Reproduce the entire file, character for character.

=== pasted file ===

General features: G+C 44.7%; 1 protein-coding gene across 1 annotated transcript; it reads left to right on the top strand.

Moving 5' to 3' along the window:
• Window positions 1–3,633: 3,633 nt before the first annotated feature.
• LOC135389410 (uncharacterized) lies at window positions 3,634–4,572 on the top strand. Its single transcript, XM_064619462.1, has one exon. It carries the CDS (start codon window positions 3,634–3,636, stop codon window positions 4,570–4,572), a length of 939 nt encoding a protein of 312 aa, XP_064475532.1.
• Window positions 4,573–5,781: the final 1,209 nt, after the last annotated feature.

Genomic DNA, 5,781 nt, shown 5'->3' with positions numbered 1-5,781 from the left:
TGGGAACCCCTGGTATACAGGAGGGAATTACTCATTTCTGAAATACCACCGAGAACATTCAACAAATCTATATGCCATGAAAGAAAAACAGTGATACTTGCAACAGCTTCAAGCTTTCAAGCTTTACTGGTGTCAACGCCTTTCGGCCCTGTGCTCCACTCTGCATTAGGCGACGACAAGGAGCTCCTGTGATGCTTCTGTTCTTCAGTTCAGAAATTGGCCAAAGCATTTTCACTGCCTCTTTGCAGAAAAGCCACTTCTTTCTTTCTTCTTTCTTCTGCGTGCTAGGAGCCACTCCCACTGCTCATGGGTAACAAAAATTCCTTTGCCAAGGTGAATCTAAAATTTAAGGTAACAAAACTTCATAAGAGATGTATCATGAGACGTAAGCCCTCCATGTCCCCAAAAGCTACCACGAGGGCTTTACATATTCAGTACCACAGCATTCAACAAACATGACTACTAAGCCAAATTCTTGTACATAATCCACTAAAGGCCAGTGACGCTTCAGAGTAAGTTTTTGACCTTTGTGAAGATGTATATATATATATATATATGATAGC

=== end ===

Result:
General features: G+C 44.7%; 1 protein-coding gene across 1 annotated transcript; it reads left to right on the top strand.

Moving 5' to 3' along the window:
• Window positions 1–3,633: 3,633 nt before the first annotated feature.
• LOC135389410 (uncharacterized) lies at window positions 3,634–4,572 on the top strand. Its single transcript, XM_064619462.1, has one exon. It carries the CDS (start codon window positions 3,634–3,636, stop codon window positions 4,570–4,572), a length of 939 nt encoding a protein of 312 aa, XP_064475532.1.
• Window positions 4,573–5,781: the final 1,209 nt, after the last annotated feature.

Genomic DNA, 5,781 nt, shown 5'->3' with positions numbered 1-5,781 from the left:
TGGGAACCCCTGGTATACAGGAGGGAATTACTCATTTCTGAAATACCACCGAGAACATTCAACAAATCTATATGCCATGAAAGAAAAACAGTGATACTTGCAACAGCTTCAAGCTTTCAAGCTTTACTGGTGTCAACGCCTTTCGGCCCTGTGCTCCACTCTGCATTAGGCGACGACAAGGAGCTCCTGTGATGCTTCTGTTCTTCAGTTCAGAAATTGGCCAAAGCATTTTCACTGCCTCTTTGCAGAAAAGCCACTTCTTTCTTTCTTCTTTCTTCTGCGTGCTAGGAGCCACTCCCACTGCTCATGGGTAACAAAAATTCCTTTGCCAAGGTGAATCTAAAATTTAAGGTAACAAAACTTCATAAGAGATGTATCATGAGACGTAAGCCCTCCATGTCCCCAAAAGCTACCACGAGGGCTTTACATATTCAGTACCACAGCATTCAACAAACATGACTACTAAGCCAAATTCTTGTACATAATCCACTAAAGGCCAGTGACGCTTCAGAGTAAGTTTTTGACCTTTGTGAAGATGTATATATATATATATATATGATAGC